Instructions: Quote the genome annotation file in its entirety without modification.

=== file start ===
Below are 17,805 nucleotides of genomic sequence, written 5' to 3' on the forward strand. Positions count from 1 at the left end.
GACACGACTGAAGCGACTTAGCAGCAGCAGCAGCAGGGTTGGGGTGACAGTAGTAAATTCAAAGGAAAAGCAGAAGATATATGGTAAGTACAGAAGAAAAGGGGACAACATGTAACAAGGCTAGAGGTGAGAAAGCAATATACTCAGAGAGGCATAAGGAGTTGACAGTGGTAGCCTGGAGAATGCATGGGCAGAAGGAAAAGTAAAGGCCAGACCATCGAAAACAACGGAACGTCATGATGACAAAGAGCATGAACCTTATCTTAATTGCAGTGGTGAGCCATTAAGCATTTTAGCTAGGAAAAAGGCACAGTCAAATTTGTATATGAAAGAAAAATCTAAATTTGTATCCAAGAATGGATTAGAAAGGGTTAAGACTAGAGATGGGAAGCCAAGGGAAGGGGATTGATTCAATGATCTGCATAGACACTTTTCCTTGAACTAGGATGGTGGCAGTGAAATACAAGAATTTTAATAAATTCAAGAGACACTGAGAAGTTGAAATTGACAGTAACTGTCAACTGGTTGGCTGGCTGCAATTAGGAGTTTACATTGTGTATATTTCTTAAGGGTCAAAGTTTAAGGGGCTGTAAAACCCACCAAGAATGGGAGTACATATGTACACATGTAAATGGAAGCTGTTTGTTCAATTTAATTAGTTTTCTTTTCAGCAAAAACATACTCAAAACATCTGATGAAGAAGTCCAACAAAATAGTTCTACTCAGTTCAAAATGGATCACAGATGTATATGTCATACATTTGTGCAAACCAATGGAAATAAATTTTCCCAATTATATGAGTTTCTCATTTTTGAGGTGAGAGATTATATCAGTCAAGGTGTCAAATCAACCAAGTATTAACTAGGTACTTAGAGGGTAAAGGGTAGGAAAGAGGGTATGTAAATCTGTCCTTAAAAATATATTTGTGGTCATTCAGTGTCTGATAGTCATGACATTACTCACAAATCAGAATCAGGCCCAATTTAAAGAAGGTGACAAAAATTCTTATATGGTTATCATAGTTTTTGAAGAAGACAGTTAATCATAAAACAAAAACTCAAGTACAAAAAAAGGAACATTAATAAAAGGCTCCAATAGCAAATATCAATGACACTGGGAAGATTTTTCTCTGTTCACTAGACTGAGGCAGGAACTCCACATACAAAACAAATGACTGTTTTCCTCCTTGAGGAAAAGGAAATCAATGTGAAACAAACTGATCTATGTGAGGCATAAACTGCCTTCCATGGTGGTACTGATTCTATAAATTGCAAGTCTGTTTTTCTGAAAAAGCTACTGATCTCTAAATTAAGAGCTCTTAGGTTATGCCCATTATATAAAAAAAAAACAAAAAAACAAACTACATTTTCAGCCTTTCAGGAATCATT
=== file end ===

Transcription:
Below are 17,805 nucleotides of genomic sequence, written 5' to 3' on the forward strand. Positions count from 1 at the left end.
GACACGACTGAAGCGACTTAGCAGCAGCAGCAGCAGGGTTGGGGTGACAGTAGTAAATTCAAAGGAAAAGCAGAAGATATATGGTAAGTACAGAAGAAAAGGGGACAACATGTAACAAGGCTAGAGGTGAGAAAGCAATATACTCAGAGAGGCATAAGGAGTTGACAGTGGTAGCCTGGAGAATGCATGGGCAGAAGGAAAAGTAAAGGCCAGACCATCGAAAACAACGGAACGTCATGATGACAAAGAGCATGAACCTTATCTTAATTGCAGTGGTGAGCCATTAAGCATTTTAGCTAGGAAAAAGGCACAGTCAAATTTGTATATGAAAGAAAAATCTAAATTTGTATCCAAGAATGGATTAGAAAGGGTTAAGACTAGAGATGGGAAGCCAAGGGAAGGGGATTGATTCAATGATCTGCATAGACACTTTTCCTTGAACTAGGATGGTGGCAGTGAAATACAAGAATTTTAATAAATTCAAGAGACACTGAGAAGTTGAAATTGACAGTAACTGTCAACTGGTTGGCTGGCTGCAATTAGGAGTTTACATTGTGTATATTTCTTAAGGGTCAAAGTTTAAGGGGCTGTAAAACCCACCAAGAATGGGAGTACATATGTACACATGTAAATGGAAGCTGTTTGTTCAATTTAATTAGTTTTCTTTTCAGCAAAAACATACTCAAAACATCTGATGAAGAAGTCCAACAAAATAGTTCTACTCAGTTCAAAATGGATCACAGATGTATATGTCATACATTTGTGCAAACCAATGGAAATAAATTTTCCCAATTATATGAGTTTCTCATTTTTGAGGTGAGAGATTATATCAGTCAAGGTGTCAAATCAACCAAGTATTAACTAGGTACTTAGAGGGTAAAGGGTAGGAAAGAGGGTATGTAAATCTGTCCTTAAAAATATATTTGTGGTCATTCAGTGTCTGATAGTCATGACATTACTCACAAATCAGAATCAGGCCCAATTTAAAGAAGGTGACAAAAATTCTTATATGGTTATCATAGTTTTTGAAGAAGACAGTTAATCATAAAACAAAAACTCAAGTACAAAAAAAGGAACATTAATAAAAGGCTCCAATAGCAAATATCAATGACACTGGGAAGATTTTTCTCTGTTCACTAGACTGAGGCAGGAACTCCACATACAAAACAAATGACTGTTTTCCTCCTTGAGGAAAAGGAAATCAATGTGAAACAAACTGATCTATGTGAGGCATAAACTGCCTTCCATGGTGGTACTGATTCTATAAATTGCAAGTCTGTTTTTCTGAAAAAGCTACTGATCTCTAAATTAAGAGCTCTTAGGTTATGCCCATTATATAAAAAAAAAACAAAAAAACAAACTACATTTTCAGCCTTTCAGGAATCATT